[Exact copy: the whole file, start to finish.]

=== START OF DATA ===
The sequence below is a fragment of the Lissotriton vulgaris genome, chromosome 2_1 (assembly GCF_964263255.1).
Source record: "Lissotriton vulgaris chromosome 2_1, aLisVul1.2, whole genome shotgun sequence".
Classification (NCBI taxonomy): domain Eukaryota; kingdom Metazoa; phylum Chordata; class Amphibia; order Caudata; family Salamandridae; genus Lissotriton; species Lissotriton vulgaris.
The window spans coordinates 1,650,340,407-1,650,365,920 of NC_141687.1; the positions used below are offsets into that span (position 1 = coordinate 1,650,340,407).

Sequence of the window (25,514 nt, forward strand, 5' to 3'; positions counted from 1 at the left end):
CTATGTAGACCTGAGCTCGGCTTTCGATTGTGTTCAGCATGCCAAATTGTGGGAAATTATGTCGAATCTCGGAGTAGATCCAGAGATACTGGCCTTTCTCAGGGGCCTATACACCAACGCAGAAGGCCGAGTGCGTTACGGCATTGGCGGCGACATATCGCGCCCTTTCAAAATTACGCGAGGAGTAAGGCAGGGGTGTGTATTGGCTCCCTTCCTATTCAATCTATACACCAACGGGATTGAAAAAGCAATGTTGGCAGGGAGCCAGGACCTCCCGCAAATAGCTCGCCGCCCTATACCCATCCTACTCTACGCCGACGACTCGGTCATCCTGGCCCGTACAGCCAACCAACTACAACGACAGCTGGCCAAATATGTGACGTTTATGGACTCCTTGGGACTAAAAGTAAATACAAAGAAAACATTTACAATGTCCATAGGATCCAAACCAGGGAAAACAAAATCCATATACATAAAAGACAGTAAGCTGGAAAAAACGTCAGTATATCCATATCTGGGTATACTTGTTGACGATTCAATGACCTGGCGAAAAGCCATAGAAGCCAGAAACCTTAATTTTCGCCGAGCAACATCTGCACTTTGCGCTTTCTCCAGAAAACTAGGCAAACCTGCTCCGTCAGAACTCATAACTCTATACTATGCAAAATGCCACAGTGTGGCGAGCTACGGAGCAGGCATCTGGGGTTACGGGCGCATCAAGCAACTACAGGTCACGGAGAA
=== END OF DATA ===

The sequence below is a fragment of the Lissotriton vulgaris genome, chromosome 2_1 (assembly GCF_964263255.1).
Source record: "Lissotriton vulgaris chromosome 2_1, aLisVul1.2, whole genome shotgun sequence".
Classification (NCBI taxonomy): domain Eukaryota; kingdom Metazoa; phylum Chordata; class Amphibia; order Caudata; family Salamandridae; genus Lissotriton; species Lissotriton vulgaris.
The window spans coordinates 1,650,340,407-1,650,365,920 of NC_141687.1; the positions used below are offsets into that span (position 1 = coordinate 1,650,340,407).

Sequence of the window (25,514 nt, forward strand, 5' to 3'; positions counted from 1 at the left end):
CTATGTAGACCTGAGCTCGGCTTTCGATTGTGTTCAGCATGCCAAATTGTGGGAAATTATGTCGAATCTCGGAGTAGATCCAGAGATACTGGCCTTTCTCAGGGGCCTATACACCAACGCAGAAGGCCGAGTGCGTTACGGCATTGGCGGCGACATATCGCGCCCTTTCAAAATTACGCGAGGAGTAAGGCAGGGGTGTGTATTGGCTCCCTTCCTATTCAATCTATACACCAACGGGATTGAAAAAGCAATGTTGGCAGGGAGCCAGGACCTCCCGCAAATAGCTCGCCGCCCTATACCCATCCTACTCTACGCCGACGACTCGGTCATCCTGGCCCGTACAGCCAACCAACTACAACGACAGCTGGCCAAATATGTGACGTTTATGGACTCCTTGGGACTAAAAGTAAATACAAAGAAAACATTTACAATGTCCATAGGATCCAAACCAGGGAAAACAAAATCCATATACATAAAAGACAGTAAGCTGGAAAAAACGTCAGTATATCCATATCTGGGTATACTTGTTGACGATTCAATGACCTGGCGAAAAGCCATAGAAGCCAGAAACCTTAATTTTCGCCGAGCAACATCTGCACTTTGCGCTTTCTCCAGAAAACTAGGCAAACCTGCTCCGTCAGAACTCATAACTCTATACTATGCAAAATGCCACAGTGTGGCGAGCTACGGAGCAGGCATCTGGGGTTACGGGCGCATCAAGCAACTACAGGTCACGGAGAA